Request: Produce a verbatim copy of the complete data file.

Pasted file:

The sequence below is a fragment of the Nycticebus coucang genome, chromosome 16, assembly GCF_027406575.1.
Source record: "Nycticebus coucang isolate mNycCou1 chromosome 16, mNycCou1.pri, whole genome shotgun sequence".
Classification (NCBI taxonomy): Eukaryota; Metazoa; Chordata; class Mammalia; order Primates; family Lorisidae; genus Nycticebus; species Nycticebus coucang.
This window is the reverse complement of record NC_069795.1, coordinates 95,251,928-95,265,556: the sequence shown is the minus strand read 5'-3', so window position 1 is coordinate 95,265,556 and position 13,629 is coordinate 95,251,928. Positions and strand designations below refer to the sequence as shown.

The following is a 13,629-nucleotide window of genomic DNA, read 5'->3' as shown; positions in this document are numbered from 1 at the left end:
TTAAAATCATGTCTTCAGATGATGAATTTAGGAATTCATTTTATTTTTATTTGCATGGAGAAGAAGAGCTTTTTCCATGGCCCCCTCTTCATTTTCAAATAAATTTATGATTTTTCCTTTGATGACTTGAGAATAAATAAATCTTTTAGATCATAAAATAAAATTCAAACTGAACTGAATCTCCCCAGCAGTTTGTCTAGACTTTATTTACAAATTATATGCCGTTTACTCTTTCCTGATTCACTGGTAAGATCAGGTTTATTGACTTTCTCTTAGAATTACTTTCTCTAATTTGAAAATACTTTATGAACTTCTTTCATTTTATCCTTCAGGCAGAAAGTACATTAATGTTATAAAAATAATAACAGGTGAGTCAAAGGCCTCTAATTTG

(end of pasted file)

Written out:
The sequence below is a fragment of the Nycticebus coucang genome, chromosome 16, assembly GCF_027406575.1.
Source record: "Nycticebus coucang isolate mNycCou1 chromosome 16, mNycCou1.pri, whole genome shotgun sequence".
Classification (NCBI taxonomy): Eukaryota; Metazoa; Chordata; class Mammalia; order Primates; family Lorisidae; genus Nycticebus; species Nycticebus coucang.
This window is the reverse complement of record NC_069795.1, coordinates 95,251,928-95,265,556: the sequence shown is the minus strand read 5'-3', so window position 1 is coordinate 95,265,556 and position 13,629 is coordinate 95,251,928. Positions and strand designations below refer to the sequence as shown.

The following is a 13,629-nucleotide window of genomic DNA, read 5'->3' as shown; positions in this document are numbered from 1 at the left end:
TTAAAATCATGTCTTCAGATGATGAATTTAGGAATTCATTTTATTTTTATTTGCATGGAGAAGAAGAGCTTTTTCCATGGCCCCCTCTTCATTTTCAAATAAATTTATGATTTTTCCTTTGATGACTTGAGAATAAATAAATCTTTTAGATCATAAAATAAAATTCAAACTGAACTGAATCTCCCCAGCAGTTTGTCTAGACTTTATTTACAAATTATATGCCGTTTACTCTTTCCTGATTCACTGGTAAGATCAGGTTTATTGACTTTCTCTTAGAATTACTTTCTCTAATTTGAAAATACTTTATGAACTTCTTTCATTTTATCCTTCAGGCAGAAAGTACATTAATGTTATAAAAATAATAACAGGTGAGTCAAAGGCCTCTAATTTG